FOR A big car, the Range Rover Velar is tight for space.
This incongruity is perhaps apt given the model name refers to a veil. And in the case of Range Rover, it was the code name for 26 new models since the 1960s. That will have to be retired now.
The new sports utility vehicle from Range Rover offers a sleek exterior with well defined lines and welcoming door handles that protrude once the doors are unlocked.
That bit of magic aside, the presence of excess fills you as you open the doors. Though you wouldn’t realise it at first.
It is well veiled.
Power up the Velar and the veil lifts on the darkened consoles. Bright images and information fill the spaces with a near deluge of options. There’s an enforced handling precision that improves habits when it comes to touchscreens. A trailing finger is going to activate the wrong features, so you’ll learn to keep your fingers out of the way.
And not to mention dealing constantly with fingerprints….
Though that shouldn’t deter you from having a go at discovering the various features to be had. And there is much to be unearthed.
Loads Of Choices
From choosing the ride you’d like, or the music you’d like to fill the cabin through the excellent Meridian surround sound system, to the height of the vehicle, or the climate in the cabin and whether you’d like seat cooling and massage, there is a host of options to get you engaged with the Velar.
Rest comfortably in one of the chunky, comfortable leather seats that take up a lot of space. Electric seats glide you into position and you can opt for seat cooling and massages.
Once you’ve settled down and found the ideal seat position and configured the information you require on the dials, it’s time to hit the road.
For a big car, the Velar doesn’t display it outwardly.
Part of the success in achieving its deceptive proportions lies with the tapering back that creates an attractive wedge. This also results in a big boot, due to the angle of the roof after the C pillar, making it difficult to stick seats back there. So, the mid-section of the car is a bit tight.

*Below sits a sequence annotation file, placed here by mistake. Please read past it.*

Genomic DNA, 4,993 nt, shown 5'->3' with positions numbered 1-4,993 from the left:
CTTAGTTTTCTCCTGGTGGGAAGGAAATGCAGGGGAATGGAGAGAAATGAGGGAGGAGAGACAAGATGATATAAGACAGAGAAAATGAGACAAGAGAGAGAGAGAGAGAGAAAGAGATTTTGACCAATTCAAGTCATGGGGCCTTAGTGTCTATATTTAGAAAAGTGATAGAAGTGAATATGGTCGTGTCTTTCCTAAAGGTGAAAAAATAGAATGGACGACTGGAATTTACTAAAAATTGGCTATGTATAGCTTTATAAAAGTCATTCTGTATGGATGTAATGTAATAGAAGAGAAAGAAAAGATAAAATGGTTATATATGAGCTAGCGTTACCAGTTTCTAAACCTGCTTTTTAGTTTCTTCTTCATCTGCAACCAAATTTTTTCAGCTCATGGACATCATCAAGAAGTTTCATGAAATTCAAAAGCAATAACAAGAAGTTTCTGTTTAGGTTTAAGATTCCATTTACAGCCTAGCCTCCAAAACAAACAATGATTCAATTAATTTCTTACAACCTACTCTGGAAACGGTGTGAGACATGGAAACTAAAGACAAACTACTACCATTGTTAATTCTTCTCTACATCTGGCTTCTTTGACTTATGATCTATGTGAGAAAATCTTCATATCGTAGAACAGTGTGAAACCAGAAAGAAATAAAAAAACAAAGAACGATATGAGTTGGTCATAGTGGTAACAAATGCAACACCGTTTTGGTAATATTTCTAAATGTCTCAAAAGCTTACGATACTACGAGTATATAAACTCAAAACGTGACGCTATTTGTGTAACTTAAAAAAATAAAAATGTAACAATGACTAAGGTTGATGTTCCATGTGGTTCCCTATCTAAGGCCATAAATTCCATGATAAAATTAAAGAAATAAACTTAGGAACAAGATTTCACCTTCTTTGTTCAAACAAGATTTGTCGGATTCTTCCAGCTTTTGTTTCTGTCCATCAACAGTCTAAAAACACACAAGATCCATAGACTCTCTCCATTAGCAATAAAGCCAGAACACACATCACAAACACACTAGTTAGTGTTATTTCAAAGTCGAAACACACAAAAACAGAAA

That sense of largeness is also not evident on the move. The three-litre V6 is never obtrusive, but always ready. Whether you’re ambling down steep inclines in hill descent mode or pushing through traffic, the Velar hardly breaks a sweat.
When gunned, especially in Dynamic mode, the engine is responsive without being overly reactive. It’s fast enough to deliver the goods, hitting 100kmh in under six seconds, and surefooted along the way.
The head up display offers key information like the speed but also the gear, which is useful when blipping through the gears with the paddle shifts.
With the Velar, Range Rover has created a model that mixes looks with functionality and in a range of variants.
With a number of variants to choose from — there are four two-litre models, a couple of three-litre versions and a couple of diesel numbers on their way — the Velar offers a wide scope of options within a price band of almost $100,000. The top-end First Edition is priced just over $400K.
In lifting the veil, Range Rover has come up with a winner, even if it is unlikely to ever display its full potential in the city state.
You Might Also Like To Read:
Range Rover Velar 3.0 Si6 HSE R-Dynamic
Engine: V6 Supercharged, 24 valves
Max Power: 280kW@6,500rpm
Max Torque: 450Nm@3,500–5,000rpm
Transmission: 8-speed with paddle shift
Top Speed: 250kmh
Retail price: *$397,999
Please reconfirm price with dealer.
Read more STORM car reviews HERE.